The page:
Nepal’s first public clock tower, the original Ghantaghar, was designed in the style of London’s Big Ben. The tower we see today in the Tri Chandra Campus vicinity was built after the 1934 earthquake left nothing of the original tower but its lower supporting pillars and arches. The present structure, with its classical and Victorian influences so characteristic of the Rana era, is a landmark of the Capital city.
Most of the homes that were damaged by the great earthquake have been rebuilt and largely replaced by modern concrete ones. There are, however, a few old buildings from the pre-1934 quake era to be found in old corners of the city. A 200-year old building overlooking a busy 18-inch street towards the south of the Bhaktapur Durbar Square is one such structure. What’s amazing about this building is that eighty years since it was damaged by the quake, it has still not been renovated and is inhabited even in its dilapidated state. The two-story building, a typical 20th century Newari residence, is home to 92-year-old Badrimaya Kapali. The frontal façade of the building faces south, towards the street, and the structure itself is built in the load-bearing system, using sun dried bricks and mud mortar. An elaborately carved door which looks like it has been detached from the walls but is actually still connected to it and still fully functioning serves as the entrance. What has kept this structure intact all these years is the manner in which the joists have been connected to the walls. Although in a visually dilapidated state, these joists and their connection to the structure’s walls are somehow strong enough to support the building, which has survived numerous smaller quakes since 1934. The south-eastern portion of the house, which is completely damaged and now serves as an open space for drying clothes, has exposed doors and windows that have been fi lled up with bricks. The roof itself is supported by wooden posts supplemented by a bamboo pole. This crumbling building is part of the living architecture of Bhaktapur, but it is also a strong visual reminder of the great quake that hit us 80 years ago.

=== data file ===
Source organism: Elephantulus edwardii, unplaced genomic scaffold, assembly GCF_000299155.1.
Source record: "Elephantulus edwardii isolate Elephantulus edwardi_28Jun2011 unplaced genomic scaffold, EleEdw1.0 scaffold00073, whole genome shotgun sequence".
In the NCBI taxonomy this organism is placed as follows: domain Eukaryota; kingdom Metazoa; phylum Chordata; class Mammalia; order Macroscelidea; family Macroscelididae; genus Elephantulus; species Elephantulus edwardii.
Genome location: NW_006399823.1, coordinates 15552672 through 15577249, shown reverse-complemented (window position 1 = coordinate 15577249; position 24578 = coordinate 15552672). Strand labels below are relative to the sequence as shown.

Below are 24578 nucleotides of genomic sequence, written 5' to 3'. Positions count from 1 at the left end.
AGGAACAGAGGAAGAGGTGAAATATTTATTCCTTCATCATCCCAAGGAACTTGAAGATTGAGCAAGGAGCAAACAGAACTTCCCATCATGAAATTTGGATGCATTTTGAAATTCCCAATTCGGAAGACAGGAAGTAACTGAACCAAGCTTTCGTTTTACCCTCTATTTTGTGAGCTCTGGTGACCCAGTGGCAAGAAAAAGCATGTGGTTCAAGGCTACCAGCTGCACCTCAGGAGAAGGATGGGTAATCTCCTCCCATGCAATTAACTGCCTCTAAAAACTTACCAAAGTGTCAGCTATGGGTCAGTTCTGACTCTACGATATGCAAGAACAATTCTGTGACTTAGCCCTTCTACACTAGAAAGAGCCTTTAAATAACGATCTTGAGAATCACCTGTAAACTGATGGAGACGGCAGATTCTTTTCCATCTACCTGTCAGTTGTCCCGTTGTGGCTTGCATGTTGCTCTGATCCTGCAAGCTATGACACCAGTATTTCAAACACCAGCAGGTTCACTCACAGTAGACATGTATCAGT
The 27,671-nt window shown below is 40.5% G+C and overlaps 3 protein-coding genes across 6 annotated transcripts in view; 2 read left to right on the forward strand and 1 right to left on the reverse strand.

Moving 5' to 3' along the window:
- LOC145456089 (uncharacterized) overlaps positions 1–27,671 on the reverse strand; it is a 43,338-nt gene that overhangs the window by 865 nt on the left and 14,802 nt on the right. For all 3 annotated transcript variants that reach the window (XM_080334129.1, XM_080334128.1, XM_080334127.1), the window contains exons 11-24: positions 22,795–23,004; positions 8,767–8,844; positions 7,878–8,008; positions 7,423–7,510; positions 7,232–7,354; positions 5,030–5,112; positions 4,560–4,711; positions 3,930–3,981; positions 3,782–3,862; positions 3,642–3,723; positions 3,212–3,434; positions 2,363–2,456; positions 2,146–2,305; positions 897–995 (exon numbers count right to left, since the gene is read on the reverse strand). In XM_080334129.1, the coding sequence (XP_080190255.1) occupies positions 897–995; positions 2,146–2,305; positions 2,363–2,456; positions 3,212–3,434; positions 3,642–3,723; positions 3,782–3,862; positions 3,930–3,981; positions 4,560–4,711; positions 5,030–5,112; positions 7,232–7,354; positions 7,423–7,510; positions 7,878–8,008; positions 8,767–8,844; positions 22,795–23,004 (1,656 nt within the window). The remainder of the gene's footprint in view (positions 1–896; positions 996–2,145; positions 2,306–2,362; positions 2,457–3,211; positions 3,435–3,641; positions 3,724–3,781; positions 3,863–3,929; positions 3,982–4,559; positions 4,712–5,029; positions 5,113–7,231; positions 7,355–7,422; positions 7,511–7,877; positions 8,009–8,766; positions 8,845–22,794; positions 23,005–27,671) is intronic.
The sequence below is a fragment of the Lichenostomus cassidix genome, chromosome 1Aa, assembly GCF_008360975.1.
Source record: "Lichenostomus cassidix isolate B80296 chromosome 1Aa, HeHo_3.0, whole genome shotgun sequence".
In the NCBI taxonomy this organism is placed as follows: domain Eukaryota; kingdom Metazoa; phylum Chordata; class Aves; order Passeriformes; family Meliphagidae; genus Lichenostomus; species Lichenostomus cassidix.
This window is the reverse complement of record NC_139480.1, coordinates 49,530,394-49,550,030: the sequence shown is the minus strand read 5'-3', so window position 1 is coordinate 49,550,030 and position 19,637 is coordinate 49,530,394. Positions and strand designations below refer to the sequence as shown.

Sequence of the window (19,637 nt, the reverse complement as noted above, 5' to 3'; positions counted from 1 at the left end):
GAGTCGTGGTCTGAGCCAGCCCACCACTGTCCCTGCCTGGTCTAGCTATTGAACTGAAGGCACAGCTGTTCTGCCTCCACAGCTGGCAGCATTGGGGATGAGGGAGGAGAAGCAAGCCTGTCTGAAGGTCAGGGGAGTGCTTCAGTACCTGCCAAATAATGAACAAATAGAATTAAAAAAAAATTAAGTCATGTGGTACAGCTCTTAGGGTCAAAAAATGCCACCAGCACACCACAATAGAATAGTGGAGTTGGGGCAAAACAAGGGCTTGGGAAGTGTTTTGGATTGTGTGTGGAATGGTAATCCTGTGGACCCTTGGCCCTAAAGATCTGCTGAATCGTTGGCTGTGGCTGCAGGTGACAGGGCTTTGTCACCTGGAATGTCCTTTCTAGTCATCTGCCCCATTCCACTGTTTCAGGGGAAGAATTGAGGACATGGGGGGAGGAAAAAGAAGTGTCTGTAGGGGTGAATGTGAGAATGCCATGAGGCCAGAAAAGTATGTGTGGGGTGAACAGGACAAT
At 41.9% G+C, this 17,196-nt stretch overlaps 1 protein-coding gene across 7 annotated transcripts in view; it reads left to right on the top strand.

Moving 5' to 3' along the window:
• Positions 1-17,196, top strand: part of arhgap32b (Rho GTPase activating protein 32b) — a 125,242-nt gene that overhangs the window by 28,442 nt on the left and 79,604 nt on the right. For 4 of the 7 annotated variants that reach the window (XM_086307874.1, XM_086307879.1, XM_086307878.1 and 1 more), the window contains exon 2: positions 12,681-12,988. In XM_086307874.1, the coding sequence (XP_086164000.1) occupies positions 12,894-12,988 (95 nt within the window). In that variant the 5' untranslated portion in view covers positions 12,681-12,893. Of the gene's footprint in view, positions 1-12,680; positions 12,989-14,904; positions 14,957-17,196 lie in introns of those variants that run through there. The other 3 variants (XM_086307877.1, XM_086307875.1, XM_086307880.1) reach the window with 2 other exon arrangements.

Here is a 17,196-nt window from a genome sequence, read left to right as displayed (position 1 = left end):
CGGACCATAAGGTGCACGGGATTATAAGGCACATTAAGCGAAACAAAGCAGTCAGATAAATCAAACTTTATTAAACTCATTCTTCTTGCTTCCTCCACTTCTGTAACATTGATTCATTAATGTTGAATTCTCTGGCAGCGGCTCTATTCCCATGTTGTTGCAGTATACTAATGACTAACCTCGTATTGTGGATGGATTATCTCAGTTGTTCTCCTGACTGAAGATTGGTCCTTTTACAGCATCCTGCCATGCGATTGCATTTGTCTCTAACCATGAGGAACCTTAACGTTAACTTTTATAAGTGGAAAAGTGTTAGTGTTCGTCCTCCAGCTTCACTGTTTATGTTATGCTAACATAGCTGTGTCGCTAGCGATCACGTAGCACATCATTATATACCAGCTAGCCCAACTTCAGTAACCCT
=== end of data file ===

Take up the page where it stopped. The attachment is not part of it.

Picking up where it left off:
As an immensely earthquake-prone city where the past is very much a part of the present, Kathmandu needs to make sure that its old monuments as well as new residences and work spaces are sufficiently fortified and retrofitted to withstand the impacts of earthquakes of various magnitudes that are bound to hit the Valley at various points in the future. We all need to be prepared if this city’s denizens, buildings, public spaces and historical monuments are to stand a chance of coping with the destruction that will inevitably come out of the next big quake.